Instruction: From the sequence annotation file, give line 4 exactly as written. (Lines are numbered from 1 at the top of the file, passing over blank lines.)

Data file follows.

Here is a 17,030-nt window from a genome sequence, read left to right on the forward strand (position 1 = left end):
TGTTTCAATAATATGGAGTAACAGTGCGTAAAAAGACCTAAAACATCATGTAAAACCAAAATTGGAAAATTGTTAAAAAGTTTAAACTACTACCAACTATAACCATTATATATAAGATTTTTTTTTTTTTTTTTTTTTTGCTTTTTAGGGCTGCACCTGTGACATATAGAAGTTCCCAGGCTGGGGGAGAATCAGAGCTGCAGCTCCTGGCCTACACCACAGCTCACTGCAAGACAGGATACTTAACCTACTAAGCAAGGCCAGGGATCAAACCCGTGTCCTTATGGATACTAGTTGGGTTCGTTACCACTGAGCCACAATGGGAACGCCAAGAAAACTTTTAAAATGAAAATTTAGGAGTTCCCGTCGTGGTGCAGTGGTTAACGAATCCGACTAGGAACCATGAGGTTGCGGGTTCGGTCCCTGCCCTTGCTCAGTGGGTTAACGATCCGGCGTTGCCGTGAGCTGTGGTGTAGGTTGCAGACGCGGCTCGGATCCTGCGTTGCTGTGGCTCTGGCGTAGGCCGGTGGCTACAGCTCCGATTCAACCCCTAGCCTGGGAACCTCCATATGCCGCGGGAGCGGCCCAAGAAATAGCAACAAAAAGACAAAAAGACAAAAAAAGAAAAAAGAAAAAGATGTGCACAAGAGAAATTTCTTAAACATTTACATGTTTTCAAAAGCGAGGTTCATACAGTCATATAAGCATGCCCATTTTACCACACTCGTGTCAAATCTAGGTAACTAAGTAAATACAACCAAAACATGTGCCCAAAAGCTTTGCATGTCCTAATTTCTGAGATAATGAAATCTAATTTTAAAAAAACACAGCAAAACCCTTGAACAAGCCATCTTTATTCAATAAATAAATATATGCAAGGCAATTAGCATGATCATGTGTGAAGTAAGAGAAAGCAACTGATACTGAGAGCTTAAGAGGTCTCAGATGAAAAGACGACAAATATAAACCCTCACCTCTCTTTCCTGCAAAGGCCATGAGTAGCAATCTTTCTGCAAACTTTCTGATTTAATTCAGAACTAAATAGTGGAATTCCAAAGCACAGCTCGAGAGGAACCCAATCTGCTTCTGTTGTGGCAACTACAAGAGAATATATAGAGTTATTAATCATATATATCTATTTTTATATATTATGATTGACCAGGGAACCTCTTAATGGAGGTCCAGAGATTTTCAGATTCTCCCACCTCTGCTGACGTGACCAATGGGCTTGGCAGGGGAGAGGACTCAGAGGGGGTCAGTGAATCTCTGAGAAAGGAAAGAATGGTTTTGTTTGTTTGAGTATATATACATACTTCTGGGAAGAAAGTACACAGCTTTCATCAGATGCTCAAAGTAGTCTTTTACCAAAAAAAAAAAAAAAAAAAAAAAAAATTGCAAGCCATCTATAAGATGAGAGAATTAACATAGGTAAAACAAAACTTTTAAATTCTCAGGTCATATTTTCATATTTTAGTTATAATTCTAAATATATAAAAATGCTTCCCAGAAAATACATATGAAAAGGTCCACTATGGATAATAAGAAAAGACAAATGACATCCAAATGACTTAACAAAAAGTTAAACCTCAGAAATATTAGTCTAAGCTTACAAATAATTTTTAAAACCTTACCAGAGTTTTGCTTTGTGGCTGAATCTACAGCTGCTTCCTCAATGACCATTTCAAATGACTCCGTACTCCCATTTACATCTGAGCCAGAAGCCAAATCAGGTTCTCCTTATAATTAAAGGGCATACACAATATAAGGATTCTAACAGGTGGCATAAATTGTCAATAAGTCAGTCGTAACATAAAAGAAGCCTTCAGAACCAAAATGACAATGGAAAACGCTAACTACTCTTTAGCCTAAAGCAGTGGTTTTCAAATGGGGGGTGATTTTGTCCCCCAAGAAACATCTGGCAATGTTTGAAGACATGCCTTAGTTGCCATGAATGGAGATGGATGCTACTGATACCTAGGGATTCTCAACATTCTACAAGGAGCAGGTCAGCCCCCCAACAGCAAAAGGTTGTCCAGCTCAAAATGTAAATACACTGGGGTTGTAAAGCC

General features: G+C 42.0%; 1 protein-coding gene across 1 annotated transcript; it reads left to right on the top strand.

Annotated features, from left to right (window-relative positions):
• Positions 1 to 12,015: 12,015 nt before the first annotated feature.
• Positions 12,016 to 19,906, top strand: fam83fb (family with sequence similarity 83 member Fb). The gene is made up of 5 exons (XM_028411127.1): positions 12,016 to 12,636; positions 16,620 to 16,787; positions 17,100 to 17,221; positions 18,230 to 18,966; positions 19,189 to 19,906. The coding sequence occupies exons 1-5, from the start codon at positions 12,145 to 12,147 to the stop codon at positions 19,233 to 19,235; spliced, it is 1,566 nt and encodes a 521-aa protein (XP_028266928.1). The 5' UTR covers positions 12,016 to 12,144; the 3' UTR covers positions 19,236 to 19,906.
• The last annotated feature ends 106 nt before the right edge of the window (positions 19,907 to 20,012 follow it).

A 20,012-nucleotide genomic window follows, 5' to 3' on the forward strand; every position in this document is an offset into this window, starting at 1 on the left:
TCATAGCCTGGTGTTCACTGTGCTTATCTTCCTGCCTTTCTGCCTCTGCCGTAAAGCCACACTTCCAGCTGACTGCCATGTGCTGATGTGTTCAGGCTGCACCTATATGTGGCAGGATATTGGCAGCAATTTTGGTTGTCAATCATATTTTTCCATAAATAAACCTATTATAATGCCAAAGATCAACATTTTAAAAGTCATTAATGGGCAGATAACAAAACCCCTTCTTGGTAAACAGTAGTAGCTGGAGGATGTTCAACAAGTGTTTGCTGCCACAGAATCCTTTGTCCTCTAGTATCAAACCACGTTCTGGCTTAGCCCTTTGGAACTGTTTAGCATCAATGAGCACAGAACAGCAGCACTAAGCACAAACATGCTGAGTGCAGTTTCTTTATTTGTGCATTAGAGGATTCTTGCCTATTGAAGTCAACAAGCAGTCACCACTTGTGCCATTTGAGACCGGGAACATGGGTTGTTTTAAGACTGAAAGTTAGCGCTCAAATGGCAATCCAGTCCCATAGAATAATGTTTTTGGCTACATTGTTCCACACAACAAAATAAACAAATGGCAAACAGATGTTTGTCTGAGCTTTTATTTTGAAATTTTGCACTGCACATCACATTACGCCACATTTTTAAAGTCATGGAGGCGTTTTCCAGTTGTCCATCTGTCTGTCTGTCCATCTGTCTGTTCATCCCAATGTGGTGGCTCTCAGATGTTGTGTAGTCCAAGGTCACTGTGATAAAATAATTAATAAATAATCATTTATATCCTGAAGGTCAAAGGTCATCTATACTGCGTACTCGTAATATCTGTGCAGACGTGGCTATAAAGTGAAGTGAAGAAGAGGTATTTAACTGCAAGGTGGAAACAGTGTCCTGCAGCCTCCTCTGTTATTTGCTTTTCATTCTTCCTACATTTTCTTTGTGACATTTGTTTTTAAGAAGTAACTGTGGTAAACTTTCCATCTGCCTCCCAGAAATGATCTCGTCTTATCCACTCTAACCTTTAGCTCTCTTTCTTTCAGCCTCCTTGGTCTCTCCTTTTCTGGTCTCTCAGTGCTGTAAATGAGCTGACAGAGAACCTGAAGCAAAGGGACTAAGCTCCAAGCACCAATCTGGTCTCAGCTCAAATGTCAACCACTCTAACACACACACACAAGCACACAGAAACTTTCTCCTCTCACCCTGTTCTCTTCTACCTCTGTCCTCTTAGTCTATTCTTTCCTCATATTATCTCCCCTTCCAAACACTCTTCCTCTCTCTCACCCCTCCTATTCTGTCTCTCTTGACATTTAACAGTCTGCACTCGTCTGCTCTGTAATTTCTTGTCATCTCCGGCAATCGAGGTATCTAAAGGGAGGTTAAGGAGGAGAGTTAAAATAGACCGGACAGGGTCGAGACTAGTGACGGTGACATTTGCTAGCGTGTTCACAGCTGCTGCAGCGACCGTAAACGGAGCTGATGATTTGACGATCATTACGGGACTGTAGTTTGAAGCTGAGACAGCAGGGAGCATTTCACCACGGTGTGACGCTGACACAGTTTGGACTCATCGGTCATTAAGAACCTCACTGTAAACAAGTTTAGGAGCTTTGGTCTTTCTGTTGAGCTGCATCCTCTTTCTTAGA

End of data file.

Annotated features, from left to right (window-relative positions):